Notice that <32> is the only way to send a leading or trailing space. Those characters are removed by the command interpreter if typed normally.


It is best practice to include the wait for command after each send command. The wait for command provides the ability to synchronize later commands in the script with input from the Terminal application. The Terminal script mechanism sends commands one-after-the-next without regard to the input returning from InterSystems IRIS® data platform except when a wait for command is encountered.

If you do not include the wait for command after each send command, and you are generating a log file, the log file will not include information for the later send commands.


Useful if repetitive commands are used in a script. It saves both memory and the possible need to invent many different labels. Use this command with a return command. Usage example:

    subroutine: $Send It Again
    ; some other processing

$Send It Again:
    send: <F7>Q
    on error: $skip
    timer: 30
    wait for: [22;5H
    timer: 0

    send: <3>
    ; note on error still set to $skip
    timer: 30
    wait for: function:
    timer: 0
    send: <CR>

The subroutine stack holds 16 addresses. If you try to nest subroutine invocations deeper than that, the script fails.


Tells the Terminal application to exit back to Windows. Any open files are closed, extra windows are removed, and the connections are closed. Usage example:



Tests if a parameter or window property is non-empty. The command is used in conjunction with the if empty command. See the if empty command for an example.


Sets a timer to use with the wait for command. The timer command performs a Windows SetTimer() command. When the timer fires, the script processor goes to the label specified by on error (if any). The script exits immediately if no label has been specified by on error.

Usage example:

    timer: 100

The argument is the number of tenths of a second to wait. The example sets a timer for ten seconds. See the example in the goto command for another example.

To switch off a timer, use the following:

    timer: 0

For an example of timer in context, see wait for.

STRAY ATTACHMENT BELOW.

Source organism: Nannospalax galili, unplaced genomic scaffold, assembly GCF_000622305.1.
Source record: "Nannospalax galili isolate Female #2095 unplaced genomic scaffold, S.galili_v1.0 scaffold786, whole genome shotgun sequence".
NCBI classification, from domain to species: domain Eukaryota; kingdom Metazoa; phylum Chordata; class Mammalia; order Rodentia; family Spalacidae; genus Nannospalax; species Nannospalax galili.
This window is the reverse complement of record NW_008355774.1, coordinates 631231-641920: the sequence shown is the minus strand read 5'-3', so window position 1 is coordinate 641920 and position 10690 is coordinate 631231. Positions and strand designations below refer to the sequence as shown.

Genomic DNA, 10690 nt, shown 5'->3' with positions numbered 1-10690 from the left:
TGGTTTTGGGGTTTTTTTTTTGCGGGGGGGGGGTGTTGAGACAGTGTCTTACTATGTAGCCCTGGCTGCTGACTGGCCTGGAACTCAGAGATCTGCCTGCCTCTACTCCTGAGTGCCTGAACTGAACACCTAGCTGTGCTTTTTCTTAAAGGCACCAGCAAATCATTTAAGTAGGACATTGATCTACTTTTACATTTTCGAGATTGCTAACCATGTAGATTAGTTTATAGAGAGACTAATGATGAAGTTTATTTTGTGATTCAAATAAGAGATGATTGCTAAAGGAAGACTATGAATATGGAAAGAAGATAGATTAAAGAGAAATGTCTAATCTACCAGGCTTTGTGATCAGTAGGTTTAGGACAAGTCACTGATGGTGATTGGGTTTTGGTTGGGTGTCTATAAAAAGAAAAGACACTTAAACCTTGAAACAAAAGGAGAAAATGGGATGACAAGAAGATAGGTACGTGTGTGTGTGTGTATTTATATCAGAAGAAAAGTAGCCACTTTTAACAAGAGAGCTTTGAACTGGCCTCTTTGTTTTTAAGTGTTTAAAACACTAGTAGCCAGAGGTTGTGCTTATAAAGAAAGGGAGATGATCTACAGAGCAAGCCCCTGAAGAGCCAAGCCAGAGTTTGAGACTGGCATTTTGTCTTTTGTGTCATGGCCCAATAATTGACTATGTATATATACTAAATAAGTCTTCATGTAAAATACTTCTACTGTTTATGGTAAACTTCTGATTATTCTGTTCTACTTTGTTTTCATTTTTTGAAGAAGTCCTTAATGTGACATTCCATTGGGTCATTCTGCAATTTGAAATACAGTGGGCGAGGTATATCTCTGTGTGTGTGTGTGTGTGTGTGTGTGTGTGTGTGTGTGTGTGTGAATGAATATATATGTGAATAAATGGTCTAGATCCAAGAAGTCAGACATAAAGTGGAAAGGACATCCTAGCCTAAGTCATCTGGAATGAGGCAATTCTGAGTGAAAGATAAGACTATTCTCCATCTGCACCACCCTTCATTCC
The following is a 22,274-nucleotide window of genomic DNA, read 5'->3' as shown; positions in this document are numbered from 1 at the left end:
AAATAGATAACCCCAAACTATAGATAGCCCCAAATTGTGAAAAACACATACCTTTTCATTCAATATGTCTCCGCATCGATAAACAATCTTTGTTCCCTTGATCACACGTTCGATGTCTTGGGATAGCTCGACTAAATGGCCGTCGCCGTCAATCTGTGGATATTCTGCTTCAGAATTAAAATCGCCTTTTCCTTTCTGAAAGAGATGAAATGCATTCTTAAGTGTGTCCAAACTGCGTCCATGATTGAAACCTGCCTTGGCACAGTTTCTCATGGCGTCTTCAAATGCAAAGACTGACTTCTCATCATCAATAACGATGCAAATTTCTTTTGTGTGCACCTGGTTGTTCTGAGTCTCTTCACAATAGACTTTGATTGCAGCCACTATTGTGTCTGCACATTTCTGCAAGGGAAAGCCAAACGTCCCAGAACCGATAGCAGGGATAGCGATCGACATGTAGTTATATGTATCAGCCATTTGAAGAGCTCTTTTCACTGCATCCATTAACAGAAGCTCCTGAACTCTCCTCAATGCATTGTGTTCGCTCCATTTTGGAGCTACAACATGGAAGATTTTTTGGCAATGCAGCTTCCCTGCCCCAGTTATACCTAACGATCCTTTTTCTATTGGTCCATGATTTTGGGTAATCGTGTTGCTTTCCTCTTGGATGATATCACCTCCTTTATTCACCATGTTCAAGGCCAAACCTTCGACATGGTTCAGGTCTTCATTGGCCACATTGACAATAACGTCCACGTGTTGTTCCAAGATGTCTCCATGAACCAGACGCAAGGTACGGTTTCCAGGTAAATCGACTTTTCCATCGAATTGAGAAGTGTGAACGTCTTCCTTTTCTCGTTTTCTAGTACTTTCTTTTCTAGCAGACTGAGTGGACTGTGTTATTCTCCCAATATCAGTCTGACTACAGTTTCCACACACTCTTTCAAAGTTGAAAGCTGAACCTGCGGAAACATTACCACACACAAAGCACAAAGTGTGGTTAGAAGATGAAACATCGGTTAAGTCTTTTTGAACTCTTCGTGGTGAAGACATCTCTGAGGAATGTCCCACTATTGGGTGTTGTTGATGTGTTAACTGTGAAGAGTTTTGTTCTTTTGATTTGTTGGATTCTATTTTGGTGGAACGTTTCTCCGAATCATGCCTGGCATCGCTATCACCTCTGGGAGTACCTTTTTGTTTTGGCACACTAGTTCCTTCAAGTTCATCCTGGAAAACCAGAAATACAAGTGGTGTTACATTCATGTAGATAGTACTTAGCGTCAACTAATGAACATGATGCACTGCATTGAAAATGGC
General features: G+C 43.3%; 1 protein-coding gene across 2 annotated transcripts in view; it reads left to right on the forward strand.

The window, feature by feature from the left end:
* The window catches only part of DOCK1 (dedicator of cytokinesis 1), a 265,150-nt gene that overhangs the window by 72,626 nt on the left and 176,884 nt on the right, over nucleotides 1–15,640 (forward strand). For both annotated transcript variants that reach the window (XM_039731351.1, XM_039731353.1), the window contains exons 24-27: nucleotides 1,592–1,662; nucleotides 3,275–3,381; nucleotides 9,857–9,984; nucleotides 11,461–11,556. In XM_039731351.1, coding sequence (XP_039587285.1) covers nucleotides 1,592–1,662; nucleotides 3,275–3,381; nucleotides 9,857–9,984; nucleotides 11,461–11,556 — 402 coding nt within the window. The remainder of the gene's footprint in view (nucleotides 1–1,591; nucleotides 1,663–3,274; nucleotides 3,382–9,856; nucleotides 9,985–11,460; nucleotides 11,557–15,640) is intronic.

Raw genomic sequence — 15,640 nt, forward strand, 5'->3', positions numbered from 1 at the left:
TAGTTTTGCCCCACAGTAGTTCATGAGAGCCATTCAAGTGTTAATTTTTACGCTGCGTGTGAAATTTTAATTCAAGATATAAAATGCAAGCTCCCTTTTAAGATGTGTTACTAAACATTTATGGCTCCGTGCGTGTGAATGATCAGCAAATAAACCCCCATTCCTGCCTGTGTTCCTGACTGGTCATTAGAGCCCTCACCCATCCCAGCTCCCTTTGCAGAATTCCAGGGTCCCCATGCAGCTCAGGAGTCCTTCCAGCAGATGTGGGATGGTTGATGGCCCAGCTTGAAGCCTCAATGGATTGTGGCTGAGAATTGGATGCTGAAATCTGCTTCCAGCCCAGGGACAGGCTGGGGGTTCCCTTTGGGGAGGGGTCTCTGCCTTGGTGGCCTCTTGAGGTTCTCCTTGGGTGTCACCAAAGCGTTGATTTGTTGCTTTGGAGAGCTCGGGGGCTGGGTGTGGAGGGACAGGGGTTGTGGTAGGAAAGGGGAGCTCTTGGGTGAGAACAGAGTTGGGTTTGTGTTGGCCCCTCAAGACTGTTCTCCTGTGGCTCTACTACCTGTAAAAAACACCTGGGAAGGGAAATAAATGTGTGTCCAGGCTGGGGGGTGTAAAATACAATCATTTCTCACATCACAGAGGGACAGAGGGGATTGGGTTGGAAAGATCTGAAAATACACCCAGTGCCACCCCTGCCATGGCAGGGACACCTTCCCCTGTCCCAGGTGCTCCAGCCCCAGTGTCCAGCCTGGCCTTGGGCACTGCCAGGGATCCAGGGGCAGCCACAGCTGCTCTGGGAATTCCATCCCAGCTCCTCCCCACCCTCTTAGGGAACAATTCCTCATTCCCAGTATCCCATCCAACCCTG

Sets the Terminal application window title to the specified string. Usage example:

    title: This is my window

You can also set the title remotely via the extended emulator commands.

wait for

Synchronizes the script file with data that arrives from the host. Usage example:

    wait for:  USER>

This example causes the script file to wait (maybe forever) until the precise string of characters USER> arrives. This particular sequence is the default prompt from the Terminal application when in the USER namespace. This means that you can use this command to wait until the Terminal application is ready for more input.

You can use timer to break out of a wait for command. If the text being looked for is never received, or is missed due to timing or case match issues, timer is the only way to interrupt a wait for and continue execution of the script. When you use timer, you can specify a label to receive the flow if the timer expires; see on error. If wait for finds the text it is seeking, it kills the timer and clears any label set by on error. Usage example:

    echo: off
    on error: $Failed Login
    timer: 50
    wait for: Name:
    send: <p1><CR>
    wait for: Password:
    send: <p2><CR>
    wait for: <NL>$
    echo: on
    Notify: Login is complete
    display: <CSI>H<CSI>J
    send: <CR>
    goto $Process

$Failed Login:
    echo: on
    notify: Login failed.

    ;processing begins

This example hides the login sequence using a name and password supplied as the first two script parameters, respectively. If the login succeeds, processing begins at the indicated label. If it fails, the script displays a dialog box indicating the failure and then exits when you select OK.

The wait for command may or may not consider the case of the text, depending on whether and how you have used the case match command.